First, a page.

Grassroots campaign takes to the streets to build community support to preserve rowhouses from out-of-character development. On Saturday, June 1, 2013, the Sunset Park Landmarks Committee (SPLC) sponsored its third walking tour of Sunset Park, Brooklyn. The tour, which begins on 43rd Street and 4th Avenue and concludes on 8th Avenue and 60th Street, is one of the committee’s ways to gain support for the creation of a historic district in Sunset Park by the Landmarks Preservation Commission.
Sunset Park is mainly composed of modest three-story, two-family structures, originally built for working class families during the 1890s to the 1910s. These rowhouses include neo-Grec, Romanesque Revival, and Renaissance Revival styles, and the structures are a combination of brick, brownstone, and limestone.
Advocacy group selects areas in Manhattan, the Bronx, Brooklyn and Staten Island as meriting preservation attention in 2013. The Historic Districts Council announced its “Six to Celebrate” list of preservation priorities on January 3, 2013. The areas identified by HDC consist of the Bronx Parks System, Manhattan’s East Village/Lower East Side and Tribeca neighborhoods, Brooklyn’s Greenpoint and Sunset Park neighborhoods, and Harrison Street in Staten Island.
The six areas were chosen from applications submitted by neighborhood groups around the city. The selected preservation targets will be commemorated at an event held by HDC on January 29, 2013. (read more…)
Visit EDC's website to download the RFP
City seeks proposals for industrial-use lots in parts of the Bronx, Brooklyn, and Queens. On June 25, 2012, the Economic Development Corporation issued a rolling request for proposals for the purchase or lease of four City-owned industrial parcels in the Bronx, Brooklyn, and Queens. The sites are: North Zerega in Unionport, Bronx; Chestnut-Dinsmore in Cypress Hills, Brooklyn; Moore McCormack in Sunset Park, Brooklyn; and College Point in the College Point Industrial Park section of Queens. The RFP is a part of EDC’s efforts to support the retention and growth of industrial businesses in the City, and complements the 22 industrial initiatives announced by Mayor Michael R. Bloomberg and City Council Speaker Christine C. Quinn in June 2011. The goals of the RFP include increasing access to affordable industrial spaces and aligning City resources with industrial businesses’ needs. All four lots are eligible for the City’s Brownfield Incentive Grant program and federal Environmental Protection Agency grants. The sites are zoned for manufacturing, which allows manufacturing, industrial, and most commercial uses.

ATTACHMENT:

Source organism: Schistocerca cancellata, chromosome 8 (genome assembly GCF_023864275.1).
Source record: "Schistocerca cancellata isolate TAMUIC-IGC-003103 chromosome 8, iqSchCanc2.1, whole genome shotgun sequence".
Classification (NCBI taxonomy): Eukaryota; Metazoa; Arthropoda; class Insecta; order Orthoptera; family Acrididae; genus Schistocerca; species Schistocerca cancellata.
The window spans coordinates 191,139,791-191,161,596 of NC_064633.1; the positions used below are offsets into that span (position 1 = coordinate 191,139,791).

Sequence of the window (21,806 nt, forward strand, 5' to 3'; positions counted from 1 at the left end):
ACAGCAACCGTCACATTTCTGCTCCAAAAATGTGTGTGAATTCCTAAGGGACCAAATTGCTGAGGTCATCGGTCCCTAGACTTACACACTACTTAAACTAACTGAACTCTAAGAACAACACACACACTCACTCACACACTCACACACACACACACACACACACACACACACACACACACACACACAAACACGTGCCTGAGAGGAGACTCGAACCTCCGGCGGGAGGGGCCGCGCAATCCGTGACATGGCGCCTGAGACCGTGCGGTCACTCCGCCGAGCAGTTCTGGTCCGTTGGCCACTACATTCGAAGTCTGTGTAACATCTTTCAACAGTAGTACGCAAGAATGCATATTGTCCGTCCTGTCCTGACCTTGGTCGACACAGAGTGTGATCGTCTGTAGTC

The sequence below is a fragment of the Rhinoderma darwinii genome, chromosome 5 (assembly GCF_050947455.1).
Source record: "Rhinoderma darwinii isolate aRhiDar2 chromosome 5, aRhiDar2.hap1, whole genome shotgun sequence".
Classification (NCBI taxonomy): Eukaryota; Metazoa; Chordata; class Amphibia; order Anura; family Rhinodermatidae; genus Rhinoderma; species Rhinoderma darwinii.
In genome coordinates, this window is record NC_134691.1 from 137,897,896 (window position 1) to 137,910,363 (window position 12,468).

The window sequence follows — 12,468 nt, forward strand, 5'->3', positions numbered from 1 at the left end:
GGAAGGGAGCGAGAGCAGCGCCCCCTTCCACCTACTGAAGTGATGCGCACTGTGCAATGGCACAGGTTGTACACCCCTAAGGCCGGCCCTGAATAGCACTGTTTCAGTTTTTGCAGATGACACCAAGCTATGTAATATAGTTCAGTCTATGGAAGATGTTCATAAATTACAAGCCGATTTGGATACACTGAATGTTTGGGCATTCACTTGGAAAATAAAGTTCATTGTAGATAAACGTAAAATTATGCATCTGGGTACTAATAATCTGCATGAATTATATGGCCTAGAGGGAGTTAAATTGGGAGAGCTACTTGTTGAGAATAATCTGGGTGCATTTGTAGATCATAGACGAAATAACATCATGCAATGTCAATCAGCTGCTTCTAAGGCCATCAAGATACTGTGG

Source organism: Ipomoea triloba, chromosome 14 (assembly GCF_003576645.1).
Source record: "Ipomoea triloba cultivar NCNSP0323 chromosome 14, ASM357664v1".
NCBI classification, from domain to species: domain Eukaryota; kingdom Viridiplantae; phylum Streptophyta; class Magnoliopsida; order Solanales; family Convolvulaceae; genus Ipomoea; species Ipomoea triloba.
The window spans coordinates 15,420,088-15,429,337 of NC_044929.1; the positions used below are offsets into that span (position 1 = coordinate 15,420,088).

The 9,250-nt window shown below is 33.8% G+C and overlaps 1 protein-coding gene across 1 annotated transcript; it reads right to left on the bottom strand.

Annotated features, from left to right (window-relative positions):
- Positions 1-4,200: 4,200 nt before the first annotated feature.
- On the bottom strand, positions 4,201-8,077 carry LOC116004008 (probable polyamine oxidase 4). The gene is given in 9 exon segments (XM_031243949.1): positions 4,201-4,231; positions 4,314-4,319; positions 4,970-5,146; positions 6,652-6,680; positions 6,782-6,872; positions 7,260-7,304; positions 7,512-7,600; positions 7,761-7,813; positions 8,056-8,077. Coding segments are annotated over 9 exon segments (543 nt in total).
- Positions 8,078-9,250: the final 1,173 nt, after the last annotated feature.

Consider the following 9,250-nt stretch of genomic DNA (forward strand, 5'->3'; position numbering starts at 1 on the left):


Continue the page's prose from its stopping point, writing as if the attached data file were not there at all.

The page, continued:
Sunset Park Rezoning used with permission of NYC DCP. All rights reserved.
This article was originally published on 10/15/2011 (see below for update).
Dissent argued that City only belatedly added consideration of rezoning’s impact on low-income residents. In April 2009, the Department of City Planning proposed a 128-block contextual rezoning of Sunset Park, Brooklyn. Planning sought to preserve the residential neighborhood’s built character while allowing new construction at a height and scale consistent with existing development. The proposal called for establishing height limits, mapping new commercial overlays to allow a wider range of uses, and applying the inclusionary housing program along certain corridors to encourage the creation of affordable housing and allow increased residential development. After conducting an environmental assessment, Planning determined the rezoning would have no significant adverse impacts and issued a negative declaration. Residents and community groups opposed to the plan claimed that Planning had not adequately considered the rezoning’s socio-economic impact, and argued that it would lead to the displacement of low-income residents. The City Council approved the plan in September 2009.
Community groups had claimed City should have conducted a detailed environmental review for 128-block rezoning. In April 2009, the Department of City Planning proposed a 128-block rezoning in Sunset Park, Brooklyn. The rezoning sought to prevent out-of-scale development in the residential neighborhood by applying contextual zoning districts, establishing height limits, and mapping commercial overlays on appropriate blocks to match the area’s built character. The plan included applying the City’s Inclusionary Housing Program provisions to create affordable housing and increase residential density along two targeted corridors.
Planning conducted an environmental assessment of the proposal and issued a negative declaration. Planning determined that the rezoning would have no significant effect on the environment, and on September 30, 2009, the City Council approved the rezoning. (read more…)
The City Planning Commission had refused recommendation to relocate sanitation garage on the 52nd Street Pier. On December 21, 2009, the City Council approved Brooklyn Community Board 7’s comprehensive plan to improve the Sunset Park waterfront, known as “New Connections/ New Opportunities – Sunset Park 197-a Plan.” The waterfront is zoned primarily for manufacturing uses and fell into disrepair in the 1960s and 1970s. The City owns most of the waterfront property.
CB7 began the planning process thirteen years ago. The 256- page plan sets forth recommendations to promote industrial redevelopment and job creation, while also preserving the waterfront’s existing commercial and residential uses. The community board recommended the proposed Bush Terminal Piers waterfront park, expanding bus and ferry service, and relocating a Department of Sanitation garage on the 52nd Street Pier to provide more public parking and open space. Sanitation objected to relocating the garage, however, because it adequately served the needs of Community Districts 7 and 10. 6 CityLand 155 (Nov. 15, 2009). (read more…)